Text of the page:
Feb. 16, 2017, © Leeham Co.: Last week’s order by Singapore Airlines for 20 Boeing 777-9s and 19 Boeing 787-10s immediately was viewed by some as the death
knell for the Airbus A380.
The 777-9 order would start the final spiral down for the A380, some contend.
This overstates the case and misunderstands the nature of the order.
The A380 is in trouble, there no doubt about that. The 777-9 is putting pressure on the A380. There’s no doubt about this, either. But the contention the Singapore 777-9 order sends the A380 on a death spiral is wild fantasy.
An Airbus official appears today at the annual conference of the Pacific Northwest Aerospace Alliance (PNAA) in Lynnwood (WA). Undoubtedly, he will maintain the party line that the future of the A380 is solid. This, too, overstates the case. There can be a future for the airplane, but some major decisions must be made.
By Bjorn Fehrm
January 23, 2017, ©. Leeham Co: The Airbus A380 was introduced as the flagship aircraft for an airline’s fleet. Legacy carriers with a large long-haul network introduced the aircraft on the routes with the most traffic in the network. After an initial rush of inductions, only Emirates continued to buy the aircraft in larger numbers. The aircraft had become too large for the airlines which sought frequency over capacity at their hub airports.
Airbus and its leasing partner, Amedeo, are convinced the aircraft will have a second spring when airport congestion has grown in the next decade. Until then, both are seeking the market niches that will keep production at minimum one aircraft per month.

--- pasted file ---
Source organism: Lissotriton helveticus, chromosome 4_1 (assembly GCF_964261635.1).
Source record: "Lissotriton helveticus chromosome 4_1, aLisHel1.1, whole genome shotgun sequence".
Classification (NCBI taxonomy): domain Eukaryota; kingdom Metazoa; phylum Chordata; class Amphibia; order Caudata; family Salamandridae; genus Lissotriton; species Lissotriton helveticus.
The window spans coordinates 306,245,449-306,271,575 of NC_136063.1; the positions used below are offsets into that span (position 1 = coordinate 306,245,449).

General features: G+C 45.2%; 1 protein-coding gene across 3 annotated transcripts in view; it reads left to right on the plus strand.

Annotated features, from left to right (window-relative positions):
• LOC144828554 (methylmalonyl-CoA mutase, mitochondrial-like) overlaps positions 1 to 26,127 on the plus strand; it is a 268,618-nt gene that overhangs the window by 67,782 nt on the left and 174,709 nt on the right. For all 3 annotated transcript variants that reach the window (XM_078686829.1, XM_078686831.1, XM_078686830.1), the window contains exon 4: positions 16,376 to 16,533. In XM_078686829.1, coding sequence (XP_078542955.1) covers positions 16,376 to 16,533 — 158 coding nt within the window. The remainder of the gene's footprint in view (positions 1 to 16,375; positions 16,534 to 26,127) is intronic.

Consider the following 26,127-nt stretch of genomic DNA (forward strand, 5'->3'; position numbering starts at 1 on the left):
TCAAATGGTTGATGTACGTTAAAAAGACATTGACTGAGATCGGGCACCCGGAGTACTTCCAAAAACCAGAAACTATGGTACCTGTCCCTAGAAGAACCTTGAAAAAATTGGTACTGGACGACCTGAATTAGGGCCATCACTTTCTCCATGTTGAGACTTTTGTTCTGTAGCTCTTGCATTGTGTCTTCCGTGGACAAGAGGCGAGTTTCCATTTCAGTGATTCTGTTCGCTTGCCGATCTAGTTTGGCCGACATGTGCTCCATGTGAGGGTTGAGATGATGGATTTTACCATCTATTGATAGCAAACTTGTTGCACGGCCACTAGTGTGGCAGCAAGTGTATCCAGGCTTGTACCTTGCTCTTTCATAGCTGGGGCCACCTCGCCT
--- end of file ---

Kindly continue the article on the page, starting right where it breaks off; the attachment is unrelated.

We sat with Amedeo’s CEO, Mark Lapidus, at the Air Finance Journal conference in Dublin to find out what market will require a new or used A380. Lapidus has spent the last two years in meetings with the world’s major airlines, discussing all aspects of operating an A380. He presented some surprises.
Jan. 23, 2017, © Leeham Co.: In a sister article, we will describe how Airbus A380 might change from a flagship aircraft for legacy carriers to a competitive tool for long-range LCCs.
This change of the A380’s profile is based on bringing cabin densities to the levels of other long haul aircraft. We have historically made detailed operating costs studies of the A380 versus other large long-haul aircraft.
With the possible change in the aircraft’s operating profile, we decided to update the study with the A380ceo pitted against its main competitors, Boeing’s 777-300ER and 777-9. Different from the previous study, we now compared all aircraft in a higher density, two-class seating.
Jan. 12, 2017, © Leeham Co.: There are a growing number of articles around the Emirates airline that points to recent weaknesses in the airline’s operating model. Here are just two:
We decided it was time for a deeper look at this locomotive from the Arab Emirates. Is Emirates in trouble? How solid is it?
They have just deferred Airbus A380’s for the first time. Used to be they could not get them fast enough?
By Bjorn Fehrm
January 5, 2017, ©. Leeham Co: The last two years have seen increased profits for the airline industry. Lower priced fuel gave the industry time to breath and to finally earn a reasonable Return on Invested Capital (ROIC).